Ted Dawson and Terry Bledsoe went back to work finishing the Luscombe up. The airplane was moved frorm the storage hanger to the main shop portico to be worked on. But one of the first things to happen was a test run of the customer D.VII's Gipsy Queen engine. The purpose was to double check the engine rpm at full throttle as the cockpit tach was only indicating 1500 rpm, well below maximum rpm for this type of engine. Yet it felt strong to Roger. Don Dixon - who flew in to continue working on the Curtiss Junior - monitored the hand-held strobe tach and confirmed that the cockpit instrument was correct!

As mentioned, Don Dixon was in to try and get the tiny Salmson radial on the Curtiss Junior running. Didn't quite get that far as he and Sanford spent nearly the whole day continuing to work on the fuel/oil tank mounts and tie-down straps.

Ted and Terry made great progress on the Luscombe. The prop was re-mounted and the engine cowls buttoned up, but I believe there are still a few tasks to complete before the airplane is ready for flight again.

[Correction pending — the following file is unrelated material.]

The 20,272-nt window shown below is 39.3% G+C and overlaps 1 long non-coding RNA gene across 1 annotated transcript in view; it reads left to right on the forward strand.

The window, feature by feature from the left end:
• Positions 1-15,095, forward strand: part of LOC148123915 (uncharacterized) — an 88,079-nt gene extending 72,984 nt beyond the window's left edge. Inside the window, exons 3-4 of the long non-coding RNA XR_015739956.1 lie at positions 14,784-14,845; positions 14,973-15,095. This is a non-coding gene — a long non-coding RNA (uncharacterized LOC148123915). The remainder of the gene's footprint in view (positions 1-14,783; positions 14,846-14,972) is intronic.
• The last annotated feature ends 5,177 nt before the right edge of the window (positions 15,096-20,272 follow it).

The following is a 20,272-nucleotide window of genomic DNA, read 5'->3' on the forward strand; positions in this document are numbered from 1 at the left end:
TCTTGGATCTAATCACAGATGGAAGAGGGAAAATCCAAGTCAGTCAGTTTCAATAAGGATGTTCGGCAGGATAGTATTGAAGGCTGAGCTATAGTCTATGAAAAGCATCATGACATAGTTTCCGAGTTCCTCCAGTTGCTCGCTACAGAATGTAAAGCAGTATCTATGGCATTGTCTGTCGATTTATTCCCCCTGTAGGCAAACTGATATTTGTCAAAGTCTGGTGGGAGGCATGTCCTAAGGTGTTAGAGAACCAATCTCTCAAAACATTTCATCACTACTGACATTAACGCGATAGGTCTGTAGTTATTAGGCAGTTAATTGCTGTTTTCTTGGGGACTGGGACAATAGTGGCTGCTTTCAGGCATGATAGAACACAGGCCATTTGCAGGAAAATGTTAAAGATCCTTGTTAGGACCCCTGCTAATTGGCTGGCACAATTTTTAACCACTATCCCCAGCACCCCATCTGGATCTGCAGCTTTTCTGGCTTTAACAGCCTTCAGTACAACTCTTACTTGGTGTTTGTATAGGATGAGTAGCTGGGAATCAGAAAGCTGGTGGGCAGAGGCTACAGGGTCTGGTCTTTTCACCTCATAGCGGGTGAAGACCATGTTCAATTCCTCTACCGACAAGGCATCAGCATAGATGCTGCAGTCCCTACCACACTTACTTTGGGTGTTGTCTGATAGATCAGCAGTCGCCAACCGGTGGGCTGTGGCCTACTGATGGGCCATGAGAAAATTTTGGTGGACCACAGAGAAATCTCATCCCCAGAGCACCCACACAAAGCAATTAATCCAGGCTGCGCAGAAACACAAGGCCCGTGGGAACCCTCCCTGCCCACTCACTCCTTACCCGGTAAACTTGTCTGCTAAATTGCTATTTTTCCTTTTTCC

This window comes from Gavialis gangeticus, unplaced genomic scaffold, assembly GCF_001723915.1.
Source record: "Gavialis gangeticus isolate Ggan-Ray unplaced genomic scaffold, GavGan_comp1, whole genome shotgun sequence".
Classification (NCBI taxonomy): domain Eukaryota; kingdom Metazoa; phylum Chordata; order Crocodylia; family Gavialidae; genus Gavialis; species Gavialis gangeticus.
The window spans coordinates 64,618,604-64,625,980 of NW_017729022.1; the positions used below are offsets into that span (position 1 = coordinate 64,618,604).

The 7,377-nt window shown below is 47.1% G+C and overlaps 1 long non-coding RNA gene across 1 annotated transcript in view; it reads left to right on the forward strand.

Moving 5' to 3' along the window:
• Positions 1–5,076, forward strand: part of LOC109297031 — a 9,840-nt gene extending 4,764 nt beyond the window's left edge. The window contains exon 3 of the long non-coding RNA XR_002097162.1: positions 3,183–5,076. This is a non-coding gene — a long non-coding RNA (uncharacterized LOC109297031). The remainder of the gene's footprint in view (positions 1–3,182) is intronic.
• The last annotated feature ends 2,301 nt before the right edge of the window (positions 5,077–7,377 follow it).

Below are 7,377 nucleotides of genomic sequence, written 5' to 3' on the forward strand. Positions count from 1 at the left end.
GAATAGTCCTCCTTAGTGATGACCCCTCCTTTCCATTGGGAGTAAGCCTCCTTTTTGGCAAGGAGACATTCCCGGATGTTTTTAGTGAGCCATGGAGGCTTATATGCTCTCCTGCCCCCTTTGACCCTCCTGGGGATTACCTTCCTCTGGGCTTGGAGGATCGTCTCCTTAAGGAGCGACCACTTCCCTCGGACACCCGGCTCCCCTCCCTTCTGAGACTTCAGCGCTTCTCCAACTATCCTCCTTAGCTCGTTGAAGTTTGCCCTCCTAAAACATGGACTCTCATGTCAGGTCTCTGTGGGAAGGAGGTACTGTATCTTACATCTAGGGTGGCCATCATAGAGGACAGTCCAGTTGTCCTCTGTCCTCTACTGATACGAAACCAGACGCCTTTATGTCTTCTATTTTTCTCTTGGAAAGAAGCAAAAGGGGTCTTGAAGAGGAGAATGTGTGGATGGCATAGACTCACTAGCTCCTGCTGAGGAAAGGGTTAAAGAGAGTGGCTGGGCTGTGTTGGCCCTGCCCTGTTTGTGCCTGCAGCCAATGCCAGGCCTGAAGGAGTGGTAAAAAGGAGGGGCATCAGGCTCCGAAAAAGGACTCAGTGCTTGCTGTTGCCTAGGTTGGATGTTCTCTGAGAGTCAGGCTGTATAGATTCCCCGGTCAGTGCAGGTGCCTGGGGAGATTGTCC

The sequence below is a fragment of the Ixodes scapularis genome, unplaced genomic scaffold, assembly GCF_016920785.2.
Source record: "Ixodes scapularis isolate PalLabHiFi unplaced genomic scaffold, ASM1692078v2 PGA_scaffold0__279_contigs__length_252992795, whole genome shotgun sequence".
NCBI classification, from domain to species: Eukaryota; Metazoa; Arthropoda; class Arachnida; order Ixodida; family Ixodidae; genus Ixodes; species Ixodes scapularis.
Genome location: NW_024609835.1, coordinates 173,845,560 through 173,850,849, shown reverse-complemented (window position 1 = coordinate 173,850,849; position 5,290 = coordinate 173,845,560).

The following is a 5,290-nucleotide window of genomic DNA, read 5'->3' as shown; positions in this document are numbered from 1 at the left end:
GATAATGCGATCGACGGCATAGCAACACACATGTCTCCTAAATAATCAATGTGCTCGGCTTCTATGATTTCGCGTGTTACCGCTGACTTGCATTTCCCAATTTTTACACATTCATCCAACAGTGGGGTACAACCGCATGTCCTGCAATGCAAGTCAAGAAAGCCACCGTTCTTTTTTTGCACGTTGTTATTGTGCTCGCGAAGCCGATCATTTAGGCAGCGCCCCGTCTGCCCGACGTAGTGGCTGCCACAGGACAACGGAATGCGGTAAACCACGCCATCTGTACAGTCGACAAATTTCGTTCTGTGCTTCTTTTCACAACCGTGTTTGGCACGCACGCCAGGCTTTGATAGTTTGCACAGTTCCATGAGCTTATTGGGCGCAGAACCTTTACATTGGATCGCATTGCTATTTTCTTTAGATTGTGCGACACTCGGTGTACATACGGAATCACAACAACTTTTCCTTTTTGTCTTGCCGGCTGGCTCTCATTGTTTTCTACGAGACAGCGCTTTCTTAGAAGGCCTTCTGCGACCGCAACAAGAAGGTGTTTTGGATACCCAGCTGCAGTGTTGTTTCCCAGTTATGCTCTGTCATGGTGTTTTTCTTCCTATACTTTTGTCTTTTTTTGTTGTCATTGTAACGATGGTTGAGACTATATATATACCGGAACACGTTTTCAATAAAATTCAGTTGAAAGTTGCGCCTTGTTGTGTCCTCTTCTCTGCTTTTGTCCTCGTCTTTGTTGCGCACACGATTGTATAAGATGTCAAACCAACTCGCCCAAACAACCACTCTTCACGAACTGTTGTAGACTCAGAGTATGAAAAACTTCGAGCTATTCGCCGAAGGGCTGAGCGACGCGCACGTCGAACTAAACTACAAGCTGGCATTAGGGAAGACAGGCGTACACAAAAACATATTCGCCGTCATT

Covering Thomas-Morse Scout parts

Most all the remainder of the airplane guys fell onto the Thomas-Morse Scout tail feathers, continuing the covering process.

First the two horizontal stabilizers were brought to the shop from the storage hanger and work started on cleaning them up and preparing them both for epoxy varnish. Both stabilizers were varnished and set aside to dry.

I wouldn't call it a production line, but we made great progress on getting the vertical fins and elevators covered. I think all the elevators were covered, shrunk and the first coat of nitrate dope applied. I believe the rib stitch reinforcement tape was applied and rib stitch holes marked off and punched on all components. I believe that Jeff Basham - with a little coaching from Roger - completed rib stitching one fin, while Gary Goolsby and Doug Hortvet were rib stitching elevators.